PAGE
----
I consider joy and desire among the few remaining effective and relatively untainted tools artist have at their disposal to positively impact society. These ‘propositions’ are records of performances in which desire and joy are major components. They are ‘fun’ and I assert this is political. There is also an artistic strategy at work here—fast and slow. The fast is the spontaneous, the urgent, and the feverish energy. The slow is calculated, meticulous and planned. The tension arises from the intentionally mixing of these actions. For example, I will perform a very spontaneous act—an urgent brush stroke over a projected line. I will then force this mark through the tedious translation process of hand carving the mark into a woodblock print. Along the way I can pick up speed again; by photographing and using the work in progress or by printing multiple copies that can be torn up and reassembled into collage or installation. The printmaking matrix is fruitful territory to mine with this strategy as there as so many ways to move around and manipulate an image between the various processes.
3) These "propositions" feel like micro-burst storms - how do they relate to larger ideas/concepts in your oeuvre?
At the first level these pieces are studies for larger installation work. They are also ‘micro-burst storms’ because they compress all the energy and intensity of a larger installation piece into a 24x32x1” box. However, the relationship between the small and larger pieces is much more complex than this. The larger pieces work as a system of generating detritus; the failed parts, the off-cuts, the photo documents. These then get plugged into another system—the ‘proposition box.’ This ‘proposition box’ came out of an ongoing and very open-ended mixed media collage project. A few years ago I gathered parts of previous projects—mostly woodblocks and silkscreens—and cut (or standardized) everything down to 18x24” on 22x30”paper. I then began an exploratory process of printing and overprinting, and of mixing and matching. Once the project gained momentum I followed its many leads and began to import new work—new blocks, lithos, screens, drawing, photo-mechanical, digital and collage elements. This began to feed back into the larger installation work. At some point earlier this year the entire system of large and small work reached a critical mass (or a sort of phase-transition). I was reading Deluzian inspired architectural theory and I saw the larger possibility of paper as a topography. At this point all sorts of new interesting possibilities entered the mix; some formal, material, architectural and design driven; others about image, duplication, repetition, sampling, and editing; and still more about emergence, emergent properties, and emergent systems.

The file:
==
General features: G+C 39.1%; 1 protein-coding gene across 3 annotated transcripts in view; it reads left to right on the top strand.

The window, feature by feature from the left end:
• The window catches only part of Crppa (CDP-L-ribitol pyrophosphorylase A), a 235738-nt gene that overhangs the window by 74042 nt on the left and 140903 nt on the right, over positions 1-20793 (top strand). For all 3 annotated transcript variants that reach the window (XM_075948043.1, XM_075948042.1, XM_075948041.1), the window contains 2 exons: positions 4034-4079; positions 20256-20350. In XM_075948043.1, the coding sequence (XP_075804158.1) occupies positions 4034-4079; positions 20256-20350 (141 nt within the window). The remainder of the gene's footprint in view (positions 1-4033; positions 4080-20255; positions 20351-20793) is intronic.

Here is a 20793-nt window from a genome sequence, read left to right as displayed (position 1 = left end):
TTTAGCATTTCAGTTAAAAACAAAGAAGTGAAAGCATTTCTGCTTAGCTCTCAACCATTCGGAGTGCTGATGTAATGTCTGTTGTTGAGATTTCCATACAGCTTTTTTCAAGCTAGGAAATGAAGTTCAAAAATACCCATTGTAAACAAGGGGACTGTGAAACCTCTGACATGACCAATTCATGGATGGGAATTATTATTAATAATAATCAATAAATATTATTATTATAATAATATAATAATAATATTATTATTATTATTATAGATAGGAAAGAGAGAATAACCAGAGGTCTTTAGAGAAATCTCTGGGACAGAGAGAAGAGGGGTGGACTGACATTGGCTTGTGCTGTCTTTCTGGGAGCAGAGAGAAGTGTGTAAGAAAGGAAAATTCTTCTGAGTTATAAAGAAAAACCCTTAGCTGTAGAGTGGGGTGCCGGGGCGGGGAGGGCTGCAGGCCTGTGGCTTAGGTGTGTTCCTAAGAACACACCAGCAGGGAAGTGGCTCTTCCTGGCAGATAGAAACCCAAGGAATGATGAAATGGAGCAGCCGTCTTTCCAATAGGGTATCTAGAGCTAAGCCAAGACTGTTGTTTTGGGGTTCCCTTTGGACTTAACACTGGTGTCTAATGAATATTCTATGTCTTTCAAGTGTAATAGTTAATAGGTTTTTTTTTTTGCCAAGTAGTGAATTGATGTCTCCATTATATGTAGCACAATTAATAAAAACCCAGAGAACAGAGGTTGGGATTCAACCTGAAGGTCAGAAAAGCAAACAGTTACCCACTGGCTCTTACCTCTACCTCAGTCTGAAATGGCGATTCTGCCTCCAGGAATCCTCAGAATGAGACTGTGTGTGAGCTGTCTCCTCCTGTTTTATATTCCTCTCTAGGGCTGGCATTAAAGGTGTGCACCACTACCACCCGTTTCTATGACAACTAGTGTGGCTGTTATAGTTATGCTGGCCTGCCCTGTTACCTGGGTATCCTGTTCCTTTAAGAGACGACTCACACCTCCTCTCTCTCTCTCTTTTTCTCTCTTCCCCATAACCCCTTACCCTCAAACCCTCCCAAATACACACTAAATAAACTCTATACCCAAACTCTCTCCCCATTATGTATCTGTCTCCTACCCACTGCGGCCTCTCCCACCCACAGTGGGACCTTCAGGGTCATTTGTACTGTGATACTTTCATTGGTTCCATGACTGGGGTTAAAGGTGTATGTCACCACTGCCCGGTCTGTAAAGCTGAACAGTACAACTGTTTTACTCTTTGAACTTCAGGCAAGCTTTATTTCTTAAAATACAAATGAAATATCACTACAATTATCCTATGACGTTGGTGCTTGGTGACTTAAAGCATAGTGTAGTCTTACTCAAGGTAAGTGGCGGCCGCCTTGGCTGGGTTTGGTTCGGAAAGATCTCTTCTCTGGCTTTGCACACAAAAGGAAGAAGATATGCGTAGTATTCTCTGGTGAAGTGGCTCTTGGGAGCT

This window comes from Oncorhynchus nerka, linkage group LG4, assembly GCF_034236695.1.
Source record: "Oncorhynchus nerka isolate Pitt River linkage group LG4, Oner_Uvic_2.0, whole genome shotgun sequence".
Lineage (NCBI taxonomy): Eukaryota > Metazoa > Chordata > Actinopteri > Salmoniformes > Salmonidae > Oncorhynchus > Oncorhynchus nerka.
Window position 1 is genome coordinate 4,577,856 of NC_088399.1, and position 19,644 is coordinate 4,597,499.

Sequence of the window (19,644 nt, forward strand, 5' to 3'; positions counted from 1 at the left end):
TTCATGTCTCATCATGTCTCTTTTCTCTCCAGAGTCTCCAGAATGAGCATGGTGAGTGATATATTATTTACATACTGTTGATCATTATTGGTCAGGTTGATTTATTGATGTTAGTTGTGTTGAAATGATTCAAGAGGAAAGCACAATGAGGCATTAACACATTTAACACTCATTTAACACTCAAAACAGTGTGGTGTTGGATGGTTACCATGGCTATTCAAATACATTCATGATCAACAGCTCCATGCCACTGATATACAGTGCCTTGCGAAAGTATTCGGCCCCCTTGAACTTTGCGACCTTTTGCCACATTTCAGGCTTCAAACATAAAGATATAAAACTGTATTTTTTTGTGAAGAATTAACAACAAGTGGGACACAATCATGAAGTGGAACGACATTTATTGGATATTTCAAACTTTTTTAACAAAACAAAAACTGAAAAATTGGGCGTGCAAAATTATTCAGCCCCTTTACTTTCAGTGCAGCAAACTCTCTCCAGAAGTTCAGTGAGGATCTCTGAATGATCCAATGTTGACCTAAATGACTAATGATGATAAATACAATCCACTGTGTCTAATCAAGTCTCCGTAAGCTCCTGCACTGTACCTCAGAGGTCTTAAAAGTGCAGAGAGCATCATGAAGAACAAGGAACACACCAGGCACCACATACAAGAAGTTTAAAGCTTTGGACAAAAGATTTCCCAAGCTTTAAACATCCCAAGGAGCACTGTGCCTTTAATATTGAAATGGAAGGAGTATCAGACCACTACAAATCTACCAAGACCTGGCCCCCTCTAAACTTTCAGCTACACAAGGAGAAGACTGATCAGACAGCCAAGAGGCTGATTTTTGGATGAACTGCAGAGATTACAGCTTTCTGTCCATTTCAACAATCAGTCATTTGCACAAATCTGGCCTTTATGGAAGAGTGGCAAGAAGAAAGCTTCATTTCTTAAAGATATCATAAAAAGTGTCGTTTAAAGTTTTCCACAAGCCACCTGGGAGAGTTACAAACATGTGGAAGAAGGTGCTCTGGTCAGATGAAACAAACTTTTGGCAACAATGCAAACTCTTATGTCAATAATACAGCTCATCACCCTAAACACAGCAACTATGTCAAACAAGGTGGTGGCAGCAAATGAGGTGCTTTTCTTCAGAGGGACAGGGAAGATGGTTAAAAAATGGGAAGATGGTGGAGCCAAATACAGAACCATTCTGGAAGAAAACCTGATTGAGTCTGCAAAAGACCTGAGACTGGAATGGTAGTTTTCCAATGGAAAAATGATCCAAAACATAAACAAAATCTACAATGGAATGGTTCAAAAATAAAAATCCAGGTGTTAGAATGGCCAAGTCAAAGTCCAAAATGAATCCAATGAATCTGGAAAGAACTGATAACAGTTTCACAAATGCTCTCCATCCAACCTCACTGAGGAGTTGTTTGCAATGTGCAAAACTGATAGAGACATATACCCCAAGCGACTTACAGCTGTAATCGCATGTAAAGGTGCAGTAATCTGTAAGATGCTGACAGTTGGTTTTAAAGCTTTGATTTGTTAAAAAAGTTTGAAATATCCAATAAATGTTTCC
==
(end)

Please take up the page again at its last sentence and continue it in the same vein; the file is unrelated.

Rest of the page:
4) Can you elaborate on the mediation of process, recycling of imagery, cannibalization of past projects as part developing new ideas and imagery?